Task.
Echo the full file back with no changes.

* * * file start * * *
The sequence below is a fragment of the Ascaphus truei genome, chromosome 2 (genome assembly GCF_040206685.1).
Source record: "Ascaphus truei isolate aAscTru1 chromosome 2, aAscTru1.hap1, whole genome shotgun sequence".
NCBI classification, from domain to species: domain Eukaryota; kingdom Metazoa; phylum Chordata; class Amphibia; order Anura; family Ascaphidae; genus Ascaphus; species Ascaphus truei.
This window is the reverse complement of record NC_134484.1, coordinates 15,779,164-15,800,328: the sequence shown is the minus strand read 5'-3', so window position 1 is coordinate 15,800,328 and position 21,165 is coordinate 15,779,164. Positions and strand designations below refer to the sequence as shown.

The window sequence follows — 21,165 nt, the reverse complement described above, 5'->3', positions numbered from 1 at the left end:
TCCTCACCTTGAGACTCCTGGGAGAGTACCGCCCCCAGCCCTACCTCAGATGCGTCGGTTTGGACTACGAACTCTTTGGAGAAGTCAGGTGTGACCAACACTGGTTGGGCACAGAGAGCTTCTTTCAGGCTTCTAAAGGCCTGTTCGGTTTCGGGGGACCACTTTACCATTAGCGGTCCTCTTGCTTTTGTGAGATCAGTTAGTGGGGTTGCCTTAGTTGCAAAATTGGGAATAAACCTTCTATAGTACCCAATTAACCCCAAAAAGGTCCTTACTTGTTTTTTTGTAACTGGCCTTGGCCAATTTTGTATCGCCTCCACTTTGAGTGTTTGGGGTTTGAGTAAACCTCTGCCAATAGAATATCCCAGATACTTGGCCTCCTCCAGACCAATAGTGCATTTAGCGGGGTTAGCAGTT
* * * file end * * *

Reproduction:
The sequence below is a fragment of the Ascaphus truei genome, chromosome 2 (genome assembly GCF_040206685.1).
Source record: "Ascaphus truei isolate aAscTru1 chromosome 2, aAscTru1.hap1, whole genome shotgun sequence".
NCBI classification, from domain to species: domain Eukaryota; kingdom Metazoa; phylum Chordata; class Amphibia; order Anura; family Ascaphidae; genus Ascaphus; species Ascaphus truei.
This window is the reverse complement of record NC_134484.1, coordinates 15,779,164-15,800,328: the sequence shown is the minus strand read 5'-3', so window position 1 is coordinate 15,800,328 and position 21,165 is coordinate 15,779,164. Positions and strand designations below refer to the sequence as shown.

The window sequence follows — 21,165 nt, the reverse complement described above, 5'->3', positions numbered from 1 at the left end:
TCCTCACCTTGAGACTCCTGGGAGAGTACCGCCCCCAGCCCTACCTCAGATGCGTCGGTTTGGACTACGAACTCTTTGGAGAAGTCAGGTGTGACCAACACTGGTTGGGCACAGAGAGCTTCTTTCAGGCTTCTAAAGGCCTGTTCGGTTTCGGGGGACCACTTTACCATTAGCGGTCCTCTTGCTTTTGTGAGATCAGTTAGTGGGGTTGCCTTAGTTGCAAAATTGGGAATAAACCTTCTATAGTACCCAATTAACCCCAAAAAGGTCCTTACTTGTTTTTTTGTAACTGGCCTTGGCCAATTTTGTATCGCCTCCACTTTGAGTGTTTGGGGTTTGAGTAAACCTCTGCCAATAGAATATCCCAGATACTTGGCCTCCTCCAGACCAATAGTGCATTTAGCGGGGTTAGCAGTT